Radio RADIO LIVES Radio 4

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The Independent Culture
According to Paul Gambaccini, speaking on last night's Radio Lives, Kenny Everett's great achievement was to introduce irreverence into pop broadcasting, and his legacy is still audible today: what Chris Evans does wouldn't have been possible without Steve Wright, and what Steve Wright did wouldn't have been possible without unspecified DJs of the Seventies. And Kenny? "Kenny was a link in the chain without which the chain wouldn't be what it is." What, shorter does he mean?

There's no doubt that Everett was a uniquely innovative DJ, but just because he was so different from the run of the mill it's hard to estimate how much impact he had on subsequent generations. Probably not as much as Gambo thinks. Surely irreverence would have crept into DJing sooner or later, somehow; after all, it's happened in most other branches of broadcasting. Take biographical features like Radio Lives: to call something a "warts and all" portrait is hardly to make a claim to distinction these days. We expect the warts - or, at any rate, a few decent pimples and the odd mole - and we feel a mite puzzled and cheated if we can't spot them.

This edition of Radio Lives was certainly up to scratch in the wart department, at least as far as Kenny Everett's private life went. Not that he was a nasty man - by all accounts, he was an exceptionally likeable one - but as Robert Sandall put it, in a narration that sometimes veered a little too close to cliche, "Like many professionally funny men, Everett's humour disguised a darker side." In Everett's case, the darker side was all to do with his homosexuality - or rather, his inability to reconcile his homosexuality with his working-class, Catholic upbringing. Friend after friend came on to talk about how everybody knew he was gay, but he kept trying to hide it. In the end, even his wife, Lee, was telling him to come out of the closet - she was very proud of having fixed him up with his first boyfriend, a good-looking young waiter who served them at a restaurant one evening.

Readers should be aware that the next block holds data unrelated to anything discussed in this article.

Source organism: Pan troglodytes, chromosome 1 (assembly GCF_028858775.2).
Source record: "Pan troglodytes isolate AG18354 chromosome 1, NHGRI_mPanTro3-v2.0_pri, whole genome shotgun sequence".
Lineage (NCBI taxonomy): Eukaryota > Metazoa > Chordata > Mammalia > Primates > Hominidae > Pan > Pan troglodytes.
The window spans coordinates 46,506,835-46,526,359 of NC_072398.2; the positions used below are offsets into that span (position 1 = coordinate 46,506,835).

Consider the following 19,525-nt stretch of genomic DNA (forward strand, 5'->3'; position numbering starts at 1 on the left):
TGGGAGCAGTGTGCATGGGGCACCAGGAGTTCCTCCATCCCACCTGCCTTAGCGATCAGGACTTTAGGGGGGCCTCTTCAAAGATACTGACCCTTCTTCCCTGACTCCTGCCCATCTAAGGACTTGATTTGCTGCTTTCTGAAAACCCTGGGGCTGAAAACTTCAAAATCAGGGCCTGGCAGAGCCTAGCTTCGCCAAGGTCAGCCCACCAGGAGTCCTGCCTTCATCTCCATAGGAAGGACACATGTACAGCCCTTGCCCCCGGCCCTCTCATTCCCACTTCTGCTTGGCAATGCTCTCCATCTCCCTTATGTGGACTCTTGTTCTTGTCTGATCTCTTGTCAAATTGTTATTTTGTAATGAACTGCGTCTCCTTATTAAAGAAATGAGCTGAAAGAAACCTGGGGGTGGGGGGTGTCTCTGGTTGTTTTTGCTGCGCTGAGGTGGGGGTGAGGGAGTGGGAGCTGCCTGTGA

What's peculiar about this brand of biography is that, while you're given the fully warty treatment of the subject's emotional life, it avoids a properly critical look at his professional achievement. At the beginning of the programme, Sandall said that, "what the Beatles did for British pop music, Everett did for music broadcasting in this country", which seems absurdly inflated. Later, Gambaccini pointed to the fact that the DJs who attended Everett's memorial service earlier this year kept silent - an eloquent testimony to his greatness, as Gambo maintained, or something to do with the fact that you don't, as a rule, talk at memorial services?

The truth is, much of his work was brilliant (and there were some extraordinary jingles and extracts from the great "Captain Kremmen" saga here to remind you), but a lot of it was very primitive, relying on irritating silly voices and a painfully wacky intonation. If you're not going to be honest about the bad stuff, how can you be about the good? Really, Everett's best stuff could stand up on its own, without any apologists. It's a great sadness that there won't be any more of it.